At work, we are a fast-paced team that likes to commit small and often. Every commit does not only have to pass the various tests run by our Continuous Integration machinery, but also gets extensively code reviewed before allowed to be merged. Since we are six and our internal code of conduct dictates two positive approvals for each new submission, the lack of responsiveness when it comes to reviewing, can impede the development process and speed.
A Google Home Mini recently made it into the collection of gadgets I use on a daily basis for casting music, setting count down timers, reminders, recipes etc. However the capabilities the software behind it, Google Assistant, expand way beyond that. We saw how it, one day soon, could be making calls and booking appointments for you during the Google IO 18 keynote. Additionally, it is expected to be the catalyst for driver experience, as brilliantly demonstrated by Volvo Cars in the promotional video of their next generation infotainment system. It runs native Android just like your smartphone! There is so much potential in this technology I had to try it out myself.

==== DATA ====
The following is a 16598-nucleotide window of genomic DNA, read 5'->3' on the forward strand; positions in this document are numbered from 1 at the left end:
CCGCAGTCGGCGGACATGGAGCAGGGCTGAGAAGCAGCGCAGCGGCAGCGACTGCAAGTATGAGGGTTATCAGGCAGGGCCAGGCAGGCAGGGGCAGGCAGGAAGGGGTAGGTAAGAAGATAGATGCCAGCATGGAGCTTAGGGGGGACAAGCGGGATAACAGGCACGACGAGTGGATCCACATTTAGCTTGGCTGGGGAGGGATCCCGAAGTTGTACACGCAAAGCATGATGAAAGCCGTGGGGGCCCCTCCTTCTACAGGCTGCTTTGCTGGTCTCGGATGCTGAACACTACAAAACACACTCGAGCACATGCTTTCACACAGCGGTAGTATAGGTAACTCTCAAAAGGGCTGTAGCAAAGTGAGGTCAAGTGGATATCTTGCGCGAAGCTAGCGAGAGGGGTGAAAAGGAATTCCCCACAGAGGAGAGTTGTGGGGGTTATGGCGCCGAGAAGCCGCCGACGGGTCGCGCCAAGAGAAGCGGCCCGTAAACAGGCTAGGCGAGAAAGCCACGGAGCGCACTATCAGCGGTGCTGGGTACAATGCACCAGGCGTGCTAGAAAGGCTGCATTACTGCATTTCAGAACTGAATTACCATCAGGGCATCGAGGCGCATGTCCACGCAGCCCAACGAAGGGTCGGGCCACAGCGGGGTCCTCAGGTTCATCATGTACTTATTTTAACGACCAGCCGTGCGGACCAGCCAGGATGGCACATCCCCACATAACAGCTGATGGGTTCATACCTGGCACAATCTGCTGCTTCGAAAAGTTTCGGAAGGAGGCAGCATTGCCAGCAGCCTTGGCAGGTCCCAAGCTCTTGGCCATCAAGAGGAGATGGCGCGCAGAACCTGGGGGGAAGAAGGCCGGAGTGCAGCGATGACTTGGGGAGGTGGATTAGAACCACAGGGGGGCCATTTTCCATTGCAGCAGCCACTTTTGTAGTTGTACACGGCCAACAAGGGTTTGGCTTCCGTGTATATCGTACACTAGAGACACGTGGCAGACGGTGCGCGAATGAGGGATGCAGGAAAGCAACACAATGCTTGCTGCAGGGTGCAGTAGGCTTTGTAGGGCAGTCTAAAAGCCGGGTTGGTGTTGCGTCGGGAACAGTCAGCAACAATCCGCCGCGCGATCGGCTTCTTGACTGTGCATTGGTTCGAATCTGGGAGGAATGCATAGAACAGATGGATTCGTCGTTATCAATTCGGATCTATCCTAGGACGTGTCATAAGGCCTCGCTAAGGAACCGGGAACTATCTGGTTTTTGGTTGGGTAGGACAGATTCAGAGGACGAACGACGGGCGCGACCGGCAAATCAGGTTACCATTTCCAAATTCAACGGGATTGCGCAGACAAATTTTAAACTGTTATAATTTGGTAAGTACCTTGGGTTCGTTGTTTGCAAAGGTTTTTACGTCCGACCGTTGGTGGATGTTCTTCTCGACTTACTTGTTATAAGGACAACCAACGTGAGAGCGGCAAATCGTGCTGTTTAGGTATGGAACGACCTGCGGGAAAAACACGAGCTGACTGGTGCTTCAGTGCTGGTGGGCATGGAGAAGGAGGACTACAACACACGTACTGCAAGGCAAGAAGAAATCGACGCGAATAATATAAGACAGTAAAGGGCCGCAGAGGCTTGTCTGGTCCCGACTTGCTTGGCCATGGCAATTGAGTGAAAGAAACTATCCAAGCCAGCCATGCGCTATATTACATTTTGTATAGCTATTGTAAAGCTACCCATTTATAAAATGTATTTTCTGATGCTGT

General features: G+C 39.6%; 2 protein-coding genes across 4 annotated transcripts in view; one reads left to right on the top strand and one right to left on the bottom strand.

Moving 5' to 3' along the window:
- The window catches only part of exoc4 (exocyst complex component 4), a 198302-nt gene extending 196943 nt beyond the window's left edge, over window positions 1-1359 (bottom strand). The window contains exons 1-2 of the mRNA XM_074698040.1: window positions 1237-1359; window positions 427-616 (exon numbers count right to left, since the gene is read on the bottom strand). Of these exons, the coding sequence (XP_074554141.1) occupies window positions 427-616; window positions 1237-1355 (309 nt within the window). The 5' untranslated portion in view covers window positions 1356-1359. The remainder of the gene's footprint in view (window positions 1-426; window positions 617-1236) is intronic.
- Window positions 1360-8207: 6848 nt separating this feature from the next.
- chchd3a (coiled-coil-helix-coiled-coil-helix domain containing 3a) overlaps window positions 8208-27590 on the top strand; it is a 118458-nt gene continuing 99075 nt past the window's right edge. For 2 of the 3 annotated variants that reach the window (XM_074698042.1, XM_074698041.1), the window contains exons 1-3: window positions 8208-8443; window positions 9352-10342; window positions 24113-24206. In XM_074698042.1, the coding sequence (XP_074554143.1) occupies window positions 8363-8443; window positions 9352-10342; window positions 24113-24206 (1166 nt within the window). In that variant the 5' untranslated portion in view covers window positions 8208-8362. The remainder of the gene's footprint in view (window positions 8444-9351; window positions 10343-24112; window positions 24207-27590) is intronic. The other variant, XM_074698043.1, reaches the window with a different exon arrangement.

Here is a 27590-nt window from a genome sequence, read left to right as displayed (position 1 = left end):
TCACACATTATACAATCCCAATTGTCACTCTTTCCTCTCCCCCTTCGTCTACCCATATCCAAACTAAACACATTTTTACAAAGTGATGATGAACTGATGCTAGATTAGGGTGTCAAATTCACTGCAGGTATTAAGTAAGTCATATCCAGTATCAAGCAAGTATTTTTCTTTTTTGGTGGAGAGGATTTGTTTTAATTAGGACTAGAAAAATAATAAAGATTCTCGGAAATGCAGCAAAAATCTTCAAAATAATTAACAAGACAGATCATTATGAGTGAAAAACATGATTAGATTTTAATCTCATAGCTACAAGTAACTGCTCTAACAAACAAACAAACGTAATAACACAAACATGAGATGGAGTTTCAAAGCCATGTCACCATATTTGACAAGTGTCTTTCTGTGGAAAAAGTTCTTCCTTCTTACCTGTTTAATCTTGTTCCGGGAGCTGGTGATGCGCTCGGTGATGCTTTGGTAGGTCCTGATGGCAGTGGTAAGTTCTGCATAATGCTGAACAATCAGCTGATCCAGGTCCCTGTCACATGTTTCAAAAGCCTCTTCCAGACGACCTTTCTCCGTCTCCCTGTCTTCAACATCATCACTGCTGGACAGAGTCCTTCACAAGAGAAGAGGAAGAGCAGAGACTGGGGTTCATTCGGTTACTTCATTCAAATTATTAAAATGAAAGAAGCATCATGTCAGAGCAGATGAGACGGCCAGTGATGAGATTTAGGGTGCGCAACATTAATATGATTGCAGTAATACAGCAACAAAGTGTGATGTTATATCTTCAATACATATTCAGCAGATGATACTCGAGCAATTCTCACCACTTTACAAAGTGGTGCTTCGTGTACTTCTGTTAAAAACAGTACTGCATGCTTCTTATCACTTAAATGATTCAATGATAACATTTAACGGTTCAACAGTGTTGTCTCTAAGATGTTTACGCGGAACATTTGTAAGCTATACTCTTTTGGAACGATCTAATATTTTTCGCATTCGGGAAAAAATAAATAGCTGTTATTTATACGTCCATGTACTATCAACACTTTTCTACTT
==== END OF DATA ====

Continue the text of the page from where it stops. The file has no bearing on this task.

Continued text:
When developing something that solves a big, small or silly problem I ask myself, usually as a mental exercise: How can I make money out of this? Sometimes, this thought experiment is concluded by a crowdfunding campaign where my cool gadget receives support by like-minded enthusiasts who pitch in and help bring it to mass production. Additionally, as an open source proponent I enjoy publishing my work, however this is ultimately a business move. Unfortunately, the lack of insights on the matter deems such decisions difficult and, as the devil is in the detail, surrounds the initiative’s feasibility with uncertainty.
Always fascinated by portable, low power devices and new ways to interact with them, I was very happy to discover these LCD displays that used to be on old Nokia phones and their consumption is in the micro-Amperes range. As it often happens, I had a solution and was looking for a problem. And that is how Dialectic Ball was conceived!
During the past couple of years I have been involved in a couple of Hackathons, mainly as a member of the jury as well as the overall organization. One of the most fun tasks was creating the trophies for the winning team.
If you are like me and enjoy working on microcontroller projects it is more than likely that, at some point, you wished you had additional processing power, extra pins, parallel threads and so on. One way to tackle this is to get stronger hardware and another to optimize your code. A third is to… stack another microcontroller on top and thus Moltoduino was born!